Figure 2.  Time-series of water level during the observation period (a) and typical periodicity of the water-level variation from neap to spring tides (b).

    • The station was located in the open sea northeast of Taiwan. The current in this area is mainly a (clockwise) rotating flow, with reciprocating flow characteristics. The current direction was consistent along the vertical profile (Figs 35; for clarity only the transitions from spring to neap tides are plotted). There was a significant difference in current directions during ebb and flood tides. The flood current direction was to the north-northwest, with the direction being to the southeast (140°) at the beginning of the flood tide, which then rapidly turned to the north-northwest (330°) after ~20 min. During the whole flood period, the current direction was generally north-northwest, with a direction of 330°–360°, and the highest tidal water level was reached at a current direction of 360°. The flood tide direction at the beginning of the flood tide was the same as the current direction at the end of the ebb tide. The ebb tide direction was between 0° and 140° with a north direction at the beginning of the ebb tide. As the ebb tide proceeded, the current direction gradually rotated clockwise, and was ~140° at the lowest tidal water level. During medium tide, the current direction may be to the northeast and southeast in both flood and ebb tidal periods, oscillating over a range of 0° to 150°. In summer (August) and autumn (September–October) the current directions were similar, but the reciprocating flow characteristics were more significant in autumn than in summer (Figs 45).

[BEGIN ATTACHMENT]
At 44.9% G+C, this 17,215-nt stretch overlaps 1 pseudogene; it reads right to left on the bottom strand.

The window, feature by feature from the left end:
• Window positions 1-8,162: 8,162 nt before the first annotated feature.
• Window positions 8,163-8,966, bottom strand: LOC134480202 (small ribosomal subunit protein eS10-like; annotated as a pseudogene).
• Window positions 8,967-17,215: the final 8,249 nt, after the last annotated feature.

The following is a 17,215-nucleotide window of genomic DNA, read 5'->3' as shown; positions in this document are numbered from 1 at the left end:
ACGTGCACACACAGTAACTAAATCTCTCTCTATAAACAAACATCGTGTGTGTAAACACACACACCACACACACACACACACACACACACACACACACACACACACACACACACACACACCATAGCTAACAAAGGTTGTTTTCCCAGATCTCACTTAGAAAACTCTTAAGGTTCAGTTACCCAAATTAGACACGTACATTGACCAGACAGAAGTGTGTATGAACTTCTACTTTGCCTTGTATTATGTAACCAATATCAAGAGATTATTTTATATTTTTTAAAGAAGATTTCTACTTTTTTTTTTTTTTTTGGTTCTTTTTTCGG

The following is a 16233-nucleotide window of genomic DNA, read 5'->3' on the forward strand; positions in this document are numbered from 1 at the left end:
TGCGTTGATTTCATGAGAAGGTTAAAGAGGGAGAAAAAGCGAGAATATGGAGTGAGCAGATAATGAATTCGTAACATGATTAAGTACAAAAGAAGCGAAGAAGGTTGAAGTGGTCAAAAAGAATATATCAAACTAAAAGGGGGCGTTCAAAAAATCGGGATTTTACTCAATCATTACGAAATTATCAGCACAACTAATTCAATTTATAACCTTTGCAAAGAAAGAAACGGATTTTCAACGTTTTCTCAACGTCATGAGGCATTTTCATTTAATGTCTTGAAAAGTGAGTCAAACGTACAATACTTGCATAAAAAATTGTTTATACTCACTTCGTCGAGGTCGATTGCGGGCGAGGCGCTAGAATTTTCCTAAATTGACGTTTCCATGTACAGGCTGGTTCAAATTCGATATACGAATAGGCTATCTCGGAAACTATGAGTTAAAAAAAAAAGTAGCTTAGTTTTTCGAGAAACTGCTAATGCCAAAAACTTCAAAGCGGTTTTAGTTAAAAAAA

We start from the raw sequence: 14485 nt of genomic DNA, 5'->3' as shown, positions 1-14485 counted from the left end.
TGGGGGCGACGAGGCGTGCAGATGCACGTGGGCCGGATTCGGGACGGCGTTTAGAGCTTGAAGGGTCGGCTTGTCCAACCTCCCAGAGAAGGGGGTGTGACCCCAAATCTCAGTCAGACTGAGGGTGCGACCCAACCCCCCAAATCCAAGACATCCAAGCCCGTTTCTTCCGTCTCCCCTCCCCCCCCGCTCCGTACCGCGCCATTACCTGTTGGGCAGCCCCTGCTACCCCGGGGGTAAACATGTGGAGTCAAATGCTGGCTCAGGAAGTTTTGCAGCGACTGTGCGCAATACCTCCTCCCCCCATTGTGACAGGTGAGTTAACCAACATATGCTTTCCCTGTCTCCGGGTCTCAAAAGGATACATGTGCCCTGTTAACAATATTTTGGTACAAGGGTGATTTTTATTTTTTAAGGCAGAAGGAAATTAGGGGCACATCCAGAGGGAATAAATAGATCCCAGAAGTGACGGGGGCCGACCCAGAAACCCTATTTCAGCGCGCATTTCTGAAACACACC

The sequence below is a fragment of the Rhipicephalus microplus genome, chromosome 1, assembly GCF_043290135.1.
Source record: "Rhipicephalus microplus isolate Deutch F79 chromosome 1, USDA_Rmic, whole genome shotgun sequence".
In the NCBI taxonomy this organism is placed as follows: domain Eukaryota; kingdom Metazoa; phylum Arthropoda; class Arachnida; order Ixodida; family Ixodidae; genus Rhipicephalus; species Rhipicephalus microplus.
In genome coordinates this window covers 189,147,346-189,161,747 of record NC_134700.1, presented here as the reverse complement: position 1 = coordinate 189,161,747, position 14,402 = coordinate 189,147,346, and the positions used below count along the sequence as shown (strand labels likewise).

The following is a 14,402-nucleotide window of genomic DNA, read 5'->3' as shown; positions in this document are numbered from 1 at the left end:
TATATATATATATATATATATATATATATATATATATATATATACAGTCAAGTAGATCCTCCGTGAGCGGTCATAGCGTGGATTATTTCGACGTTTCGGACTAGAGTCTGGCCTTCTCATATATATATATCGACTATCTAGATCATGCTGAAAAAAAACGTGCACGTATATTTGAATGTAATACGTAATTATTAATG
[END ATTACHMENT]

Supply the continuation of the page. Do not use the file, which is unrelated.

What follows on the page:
Figure 3.  Temporal variations in current vectors during August 2015.

      Figure 4.  Temporal variations in current vectors during September 2015.

      Figure 5.  Temporal variations in current vectors during October 2015.

      The horizontal current speeds in the studied area are generally strong. Table 2 shows that the vertical average current speed varied considerably in the summer and autumn. The maximum average current speed of 51.8 cm/s occurred in August, compared with ~39.0 cm/s in September and October. The maximum current speeds during all months were >120.0 cm/s, which all occurred in the surface layer. The maximum current speed reached 202.0 cm/s in August. The minimum current speeds were all <1.0 cm/s during slack tide. The average current speed during spring tides was highest in August and lowest in September, with speeds of 59.9 and 42.8 cm/s, respectively. During neap tides, the average current speeds were highest in August and slightly lower in September and October. In general, the average current speeds during spring tides were 1.5–1.7 times greater than those during neap tides.